Anthracite Coal

Anthracite Coal

By Roger, age 11

Living in the Caribbean, we worry more about cooling our homes than heating them. But there are places that the houses must be heated or water in pipes can freeze and the pipes break. Yes, home-heat in some parts of the world is a must. One source of heat has been coal. Wood had been the prime source of heat for centuries, but coal became popular and beat out wood by 1885. Coal would be burned in furnaces and the heat would warm the house.

We found out about coal from Mr. Don, a tourist friend of ours. He brought a bag of coal for us to load in the freight cars of our model train sets. No more fake plastic coal cars for us! We now have real coal! So we decided to learn more about coal. This is what we discovered: There are several types of coal. There is soft coal that looks a lot like charcoal. It is dark grey-brown, very dusty and crumbles easily, so it leaves a mess. But it is easy to light the fire with this soft coal. It is called Peat. Burning peat in your fireplace can leave your home a bit smoky.

Anthracite is a harder coal. It is found mostly in the United States, often mined in Pennsylvania. Anthracite looks pretty, because it’s a hard, shiny, pure black substance. At first, it was just pushed aside. While it is almost smoke- and dust-free, anthracite can be hard to start burning. You have to warm it up before it would light.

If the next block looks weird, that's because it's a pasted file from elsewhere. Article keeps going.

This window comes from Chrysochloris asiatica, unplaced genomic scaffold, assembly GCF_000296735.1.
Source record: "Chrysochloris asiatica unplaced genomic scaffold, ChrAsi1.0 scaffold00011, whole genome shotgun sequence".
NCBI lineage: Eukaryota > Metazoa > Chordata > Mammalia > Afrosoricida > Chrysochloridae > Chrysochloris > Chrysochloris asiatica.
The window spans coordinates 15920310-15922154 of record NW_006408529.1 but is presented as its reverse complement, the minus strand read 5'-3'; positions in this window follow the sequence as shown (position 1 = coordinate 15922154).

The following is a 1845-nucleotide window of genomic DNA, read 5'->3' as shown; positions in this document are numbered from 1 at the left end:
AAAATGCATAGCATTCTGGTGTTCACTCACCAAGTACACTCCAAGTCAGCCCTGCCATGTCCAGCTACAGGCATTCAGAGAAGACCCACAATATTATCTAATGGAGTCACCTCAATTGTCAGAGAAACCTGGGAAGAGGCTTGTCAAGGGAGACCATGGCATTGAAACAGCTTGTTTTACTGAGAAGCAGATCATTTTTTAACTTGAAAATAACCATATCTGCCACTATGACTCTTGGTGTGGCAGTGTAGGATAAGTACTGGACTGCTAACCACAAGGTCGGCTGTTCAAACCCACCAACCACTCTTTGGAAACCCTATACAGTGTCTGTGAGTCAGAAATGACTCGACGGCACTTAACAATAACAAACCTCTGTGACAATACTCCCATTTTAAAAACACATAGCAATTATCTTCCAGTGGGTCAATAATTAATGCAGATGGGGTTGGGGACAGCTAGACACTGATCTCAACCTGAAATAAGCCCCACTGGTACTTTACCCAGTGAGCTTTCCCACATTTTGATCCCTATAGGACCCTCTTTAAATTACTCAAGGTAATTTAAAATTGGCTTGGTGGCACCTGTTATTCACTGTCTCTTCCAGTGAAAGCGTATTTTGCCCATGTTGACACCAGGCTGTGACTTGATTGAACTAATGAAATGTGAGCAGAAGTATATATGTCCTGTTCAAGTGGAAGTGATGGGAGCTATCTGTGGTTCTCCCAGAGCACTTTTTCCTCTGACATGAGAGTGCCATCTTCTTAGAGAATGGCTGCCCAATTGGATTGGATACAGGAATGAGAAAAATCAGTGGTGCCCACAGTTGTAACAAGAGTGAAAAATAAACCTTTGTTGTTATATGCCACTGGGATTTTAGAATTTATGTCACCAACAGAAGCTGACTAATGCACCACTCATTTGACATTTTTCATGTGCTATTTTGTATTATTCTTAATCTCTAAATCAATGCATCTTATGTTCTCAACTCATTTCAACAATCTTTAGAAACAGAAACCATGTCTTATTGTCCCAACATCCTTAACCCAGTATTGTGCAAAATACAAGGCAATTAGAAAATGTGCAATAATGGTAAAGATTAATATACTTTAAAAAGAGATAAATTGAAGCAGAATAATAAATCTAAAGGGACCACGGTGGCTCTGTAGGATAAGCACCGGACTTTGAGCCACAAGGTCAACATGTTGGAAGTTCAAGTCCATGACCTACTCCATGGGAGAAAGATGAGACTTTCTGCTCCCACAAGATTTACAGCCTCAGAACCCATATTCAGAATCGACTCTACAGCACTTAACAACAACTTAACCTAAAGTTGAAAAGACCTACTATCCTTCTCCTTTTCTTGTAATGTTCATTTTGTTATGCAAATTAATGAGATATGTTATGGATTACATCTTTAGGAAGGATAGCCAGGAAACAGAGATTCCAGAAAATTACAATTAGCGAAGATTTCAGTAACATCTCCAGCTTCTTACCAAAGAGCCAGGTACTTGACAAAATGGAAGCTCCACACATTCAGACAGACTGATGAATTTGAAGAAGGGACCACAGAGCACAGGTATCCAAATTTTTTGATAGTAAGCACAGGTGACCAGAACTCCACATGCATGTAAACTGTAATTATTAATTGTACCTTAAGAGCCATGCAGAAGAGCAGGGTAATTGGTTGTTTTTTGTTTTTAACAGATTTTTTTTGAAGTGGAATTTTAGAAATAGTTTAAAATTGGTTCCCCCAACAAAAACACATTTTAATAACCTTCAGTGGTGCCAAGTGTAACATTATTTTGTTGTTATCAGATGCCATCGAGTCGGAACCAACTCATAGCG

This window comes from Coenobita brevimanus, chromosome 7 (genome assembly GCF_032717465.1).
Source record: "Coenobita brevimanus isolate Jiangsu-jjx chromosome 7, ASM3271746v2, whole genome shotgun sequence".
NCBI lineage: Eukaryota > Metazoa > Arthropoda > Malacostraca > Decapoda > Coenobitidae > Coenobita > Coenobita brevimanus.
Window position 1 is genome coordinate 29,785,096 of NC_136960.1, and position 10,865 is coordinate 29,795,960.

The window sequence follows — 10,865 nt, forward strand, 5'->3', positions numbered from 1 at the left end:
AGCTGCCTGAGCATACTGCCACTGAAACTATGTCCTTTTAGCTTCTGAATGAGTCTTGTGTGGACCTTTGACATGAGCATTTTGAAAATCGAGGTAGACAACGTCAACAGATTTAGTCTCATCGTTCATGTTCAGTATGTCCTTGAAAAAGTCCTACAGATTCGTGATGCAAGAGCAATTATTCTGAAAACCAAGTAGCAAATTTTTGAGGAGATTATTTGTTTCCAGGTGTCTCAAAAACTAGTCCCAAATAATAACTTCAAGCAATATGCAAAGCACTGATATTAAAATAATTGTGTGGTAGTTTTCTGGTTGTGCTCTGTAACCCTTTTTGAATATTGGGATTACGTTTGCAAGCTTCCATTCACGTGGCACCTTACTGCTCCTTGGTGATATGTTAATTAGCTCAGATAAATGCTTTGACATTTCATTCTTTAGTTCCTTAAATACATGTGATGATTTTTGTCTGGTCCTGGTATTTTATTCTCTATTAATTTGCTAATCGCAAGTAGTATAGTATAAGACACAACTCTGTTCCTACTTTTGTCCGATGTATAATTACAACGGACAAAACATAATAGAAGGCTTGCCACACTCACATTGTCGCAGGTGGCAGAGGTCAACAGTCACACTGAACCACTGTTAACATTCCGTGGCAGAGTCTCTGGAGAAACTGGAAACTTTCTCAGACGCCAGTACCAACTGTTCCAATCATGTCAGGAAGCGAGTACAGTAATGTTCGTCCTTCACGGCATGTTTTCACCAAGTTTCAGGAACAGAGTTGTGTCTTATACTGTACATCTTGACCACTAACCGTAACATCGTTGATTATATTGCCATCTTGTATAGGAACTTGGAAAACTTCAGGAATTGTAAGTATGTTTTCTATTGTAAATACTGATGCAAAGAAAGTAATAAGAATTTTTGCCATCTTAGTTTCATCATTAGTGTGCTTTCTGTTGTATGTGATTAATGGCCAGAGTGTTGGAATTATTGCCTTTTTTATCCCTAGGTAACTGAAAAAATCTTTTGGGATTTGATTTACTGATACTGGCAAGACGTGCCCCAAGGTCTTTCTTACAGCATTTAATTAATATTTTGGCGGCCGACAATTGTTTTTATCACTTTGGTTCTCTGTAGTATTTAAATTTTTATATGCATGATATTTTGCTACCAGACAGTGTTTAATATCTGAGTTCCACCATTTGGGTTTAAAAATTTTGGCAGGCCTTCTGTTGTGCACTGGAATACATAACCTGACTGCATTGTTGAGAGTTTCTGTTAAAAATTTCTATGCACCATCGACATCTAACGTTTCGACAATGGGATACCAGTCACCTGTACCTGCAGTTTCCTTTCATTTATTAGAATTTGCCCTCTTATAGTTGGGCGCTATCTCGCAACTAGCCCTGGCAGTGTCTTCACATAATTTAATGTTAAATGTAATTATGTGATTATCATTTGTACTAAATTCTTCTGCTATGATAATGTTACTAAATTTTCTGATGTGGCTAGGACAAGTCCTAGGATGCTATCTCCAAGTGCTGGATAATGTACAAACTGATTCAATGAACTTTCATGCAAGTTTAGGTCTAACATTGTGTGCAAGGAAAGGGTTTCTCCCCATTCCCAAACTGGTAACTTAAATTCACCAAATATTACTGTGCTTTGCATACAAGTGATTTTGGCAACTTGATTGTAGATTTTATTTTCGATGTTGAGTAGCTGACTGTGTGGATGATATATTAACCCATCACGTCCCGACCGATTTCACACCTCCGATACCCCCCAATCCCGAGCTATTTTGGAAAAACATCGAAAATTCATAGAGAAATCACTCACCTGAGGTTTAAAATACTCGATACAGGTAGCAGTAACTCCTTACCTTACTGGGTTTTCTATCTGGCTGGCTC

Coal, in general, is an efficient source of energy. For instance, one ton of anthracite coal equals about 8,200-kilowatt hours of electricity. But another fuel source was found to be even better – gas and oil. Gas and oil heaters started appearing in homes during the 1920s. Furnaces and boilers were changed over to burn natural gas, oil or propane. Within 20 years, 25 percent of homes used oil or gas, while 72 percent still relied on coal. Today, 57 percent of American homes use natural gas. About 10 percent use oil or propane with most of the remaining homes using electricity for heat.

So why do long trains transport coal across the United States countryside? Simple. Electrical power plants burn coal to generate the electricity that powers all the buildings, homes, offices, stores and factories. Some power plants use hydro-electricity, meaning they use river water flowing through a turbine to create electricity, but most burn coal to boil water and the steam turns the turbines. There are lots of other ways to create electrical power, but people often keep using old methods for a lot of reasons. What do you think about all these ideas?

So the next time you see a picture of a long train of cars loaded with coal, you know it is probably going to an electrical power plant to generate electricity and to still help warm a lot of people’s homes. Then flip on your air conditioner and be glad you live in the tropics and do not have to worry about your pipes freezing and breaking.

The Daily Herald

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